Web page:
Erosion is the removal of solids (sediment, soil, rock and other particles) in the natural environment. It usually occurs due to transport by wind, water, or ice; by down-slope creep of soil and other material under the force of gravity; or by living organisms, such as burrowing animals, in the case of bioerosion.
Types Of Erosion
- Physical Erosion is the gradual removal of material by natural agents such as wind, water, and ice.
- Chemical Erosion is the breakdown of materials due to the action of chemicals, acids, or bases.
- Biological Erosion is the destruction of materials by microorganisms or other living organisms.
How Is Erosion Caused?
- Erosion by ice: Glaciers erode the level of the Earth in two types: Plucking and Abrasion.
- Erosion by water: Traction, Saltation, Suspension, and Solution are the four ways sediment is transported by flowing water.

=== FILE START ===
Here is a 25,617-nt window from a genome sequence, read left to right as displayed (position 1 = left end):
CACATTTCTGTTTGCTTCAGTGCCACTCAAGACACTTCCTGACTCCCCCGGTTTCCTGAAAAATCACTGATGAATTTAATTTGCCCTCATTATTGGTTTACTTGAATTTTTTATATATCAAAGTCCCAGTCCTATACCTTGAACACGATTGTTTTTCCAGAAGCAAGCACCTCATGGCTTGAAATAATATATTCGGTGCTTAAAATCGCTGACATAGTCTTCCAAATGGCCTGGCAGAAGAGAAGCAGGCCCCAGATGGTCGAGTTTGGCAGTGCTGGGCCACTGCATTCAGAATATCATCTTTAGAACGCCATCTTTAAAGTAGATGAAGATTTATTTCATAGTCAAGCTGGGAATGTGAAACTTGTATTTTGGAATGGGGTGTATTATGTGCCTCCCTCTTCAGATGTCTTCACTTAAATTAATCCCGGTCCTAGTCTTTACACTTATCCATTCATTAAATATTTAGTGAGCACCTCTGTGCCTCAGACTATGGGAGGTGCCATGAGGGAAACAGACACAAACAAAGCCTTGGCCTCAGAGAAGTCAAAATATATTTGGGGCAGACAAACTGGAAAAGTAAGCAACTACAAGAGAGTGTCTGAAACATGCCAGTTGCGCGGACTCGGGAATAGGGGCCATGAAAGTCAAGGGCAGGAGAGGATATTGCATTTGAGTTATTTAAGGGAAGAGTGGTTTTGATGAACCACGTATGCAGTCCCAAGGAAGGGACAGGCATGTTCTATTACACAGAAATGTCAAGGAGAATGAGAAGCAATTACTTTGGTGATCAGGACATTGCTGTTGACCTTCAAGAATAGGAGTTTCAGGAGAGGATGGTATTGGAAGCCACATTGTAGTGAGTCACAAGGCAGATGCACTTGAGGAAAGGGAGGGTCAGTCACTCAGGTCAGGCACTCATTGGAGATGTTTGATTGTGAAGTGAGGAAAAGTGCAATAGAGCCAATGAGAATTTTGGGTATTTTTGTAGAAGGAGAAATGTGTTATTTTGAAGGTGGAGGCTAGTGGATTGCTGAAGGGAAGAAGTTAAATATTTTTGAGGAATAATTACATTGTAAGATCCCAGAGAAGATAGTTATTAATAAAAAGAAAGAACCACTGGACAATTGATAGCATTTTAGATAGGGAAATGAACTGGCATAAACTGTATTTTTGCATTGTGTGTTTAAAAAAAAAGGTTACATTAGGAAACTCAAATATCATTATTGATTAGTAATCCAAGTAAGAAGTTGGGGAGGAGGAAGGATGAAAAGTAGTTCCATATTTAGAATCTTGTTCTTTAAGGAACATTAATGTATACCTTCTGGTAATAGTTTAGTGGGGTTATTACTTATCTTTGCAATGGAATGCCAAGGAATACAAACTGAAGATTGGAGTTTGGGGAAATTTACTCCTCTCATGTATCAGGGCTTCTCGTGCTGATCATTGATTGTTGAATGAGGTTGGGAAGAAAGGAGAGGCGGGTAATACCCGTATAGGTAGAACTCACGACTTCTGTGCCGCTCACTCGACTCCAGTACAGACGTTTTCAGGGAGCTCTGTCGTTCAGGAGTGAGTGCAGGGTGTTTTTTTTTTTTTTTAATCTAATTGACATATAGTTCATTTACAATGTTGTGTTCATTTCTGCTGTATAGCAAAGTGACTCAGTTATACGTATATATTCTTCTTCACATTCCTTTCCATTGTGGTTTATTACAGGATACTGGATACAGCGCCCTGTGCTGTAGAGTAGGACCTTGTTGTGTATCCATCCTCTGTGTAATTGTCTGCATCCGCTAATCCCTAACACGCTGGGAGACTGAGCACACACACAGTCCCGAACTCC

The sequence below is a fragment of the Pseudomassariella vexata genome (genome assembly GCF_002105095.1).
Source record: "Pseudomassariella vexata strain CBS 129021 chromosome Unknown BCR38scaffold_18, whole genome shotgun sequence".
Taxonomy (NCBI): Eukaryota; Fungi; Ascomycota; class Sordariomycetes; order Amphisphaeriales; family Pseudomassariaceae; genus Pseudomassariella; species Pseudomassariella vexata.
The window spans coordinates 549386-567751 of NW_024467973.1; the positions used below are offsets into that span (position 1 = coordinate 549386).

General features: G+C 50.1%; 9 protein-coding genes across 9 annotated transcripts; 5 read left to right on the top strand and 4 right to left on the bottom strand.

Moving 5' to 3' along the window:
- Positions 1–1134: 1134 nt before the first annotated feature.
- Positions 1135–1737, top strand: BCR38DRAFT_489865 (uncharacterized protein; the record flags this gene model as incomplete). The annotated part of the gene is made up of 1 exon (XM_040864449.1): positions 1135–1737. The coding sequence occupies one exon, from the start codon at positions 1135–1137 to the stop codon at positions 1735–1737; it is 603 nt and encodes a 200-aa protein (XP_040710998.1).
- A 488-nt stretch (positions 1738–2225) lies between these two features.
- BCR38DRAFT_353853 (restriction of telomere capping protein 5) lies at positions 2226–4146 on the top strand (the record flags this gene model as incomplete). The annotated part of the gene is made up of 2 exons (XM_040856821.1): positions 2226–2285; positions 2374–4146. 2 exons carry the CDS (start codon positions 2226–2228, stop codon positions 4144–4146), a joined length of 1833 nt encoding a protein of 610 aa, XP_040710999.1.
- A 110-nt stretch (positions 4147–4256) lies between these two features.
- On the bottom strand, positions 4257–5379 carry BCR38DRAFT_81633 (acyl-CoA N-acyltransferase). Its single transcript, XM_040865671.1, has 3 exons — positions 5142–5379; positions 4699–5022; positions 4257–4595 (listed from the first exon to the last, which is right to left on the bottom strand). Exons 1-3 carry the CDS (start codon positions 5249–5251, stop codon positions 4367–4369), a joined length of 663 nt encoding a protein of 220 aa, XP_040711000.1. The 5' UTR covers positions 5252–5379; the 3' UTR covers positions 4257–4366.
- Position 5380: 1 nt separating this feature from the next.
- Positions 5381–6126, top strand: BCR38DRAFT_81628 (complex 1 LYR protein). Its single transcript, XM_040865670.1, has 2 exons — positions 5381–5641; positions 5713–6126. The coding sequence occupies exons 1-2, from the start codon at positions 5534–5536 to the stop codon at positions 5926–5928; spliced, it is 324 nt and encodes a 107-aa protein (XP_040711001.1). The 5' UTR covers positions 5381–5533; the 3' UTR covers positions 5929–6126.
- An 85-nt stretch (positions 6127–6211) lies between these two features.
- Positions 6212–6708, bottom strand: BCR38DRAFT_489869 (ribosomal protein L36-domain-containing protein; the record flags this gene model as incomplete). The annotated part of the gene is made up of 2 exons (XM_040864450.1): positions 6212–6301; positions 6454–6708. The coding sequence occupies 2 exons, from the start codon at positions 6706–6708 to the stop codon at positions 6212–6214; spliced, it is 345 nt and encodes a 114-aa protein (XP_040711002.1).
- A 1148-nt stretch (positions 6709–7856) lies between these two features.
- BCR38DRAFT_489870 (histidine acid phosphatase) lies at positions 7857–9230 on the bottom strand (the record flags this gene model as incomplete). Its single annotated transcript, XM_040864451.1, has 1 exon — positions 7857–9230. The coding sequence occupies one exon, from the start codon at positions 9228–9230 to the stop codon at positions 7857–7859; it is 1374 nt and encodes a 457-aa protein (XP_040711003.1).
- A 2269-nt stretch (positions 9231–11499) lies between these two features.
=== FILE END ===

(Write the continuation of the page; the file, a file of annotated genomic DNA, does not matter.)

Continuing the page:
- Erosion in the sea: Longshore drift and tidal currents are two processes that induce Erosion by the sea. Turbidity currents carry material hundreds of kilometres from the continental shelves to the deep sea.
- Erosion by gravity: Soil creep, mudflows, landslips, and rockfalls are examples of gravity-driven Erosion.
What Are The Effects Of Erosion?
- It is the gradual wearing away of the Earth’s surface by water, wind, ice, or other natural processes.
- It can cause various environmental and economic problems and is one of the major causes of land loss.
- It occurs when natural processes (such as water, wind, and ice) wear away the Earth’s surface.
- This can cause many environmental and economic problems, including soil fertility, loss of topsoil, and increased flooding.
- It can also lead to the displacement of people and animals and the loss of valuable land resources.
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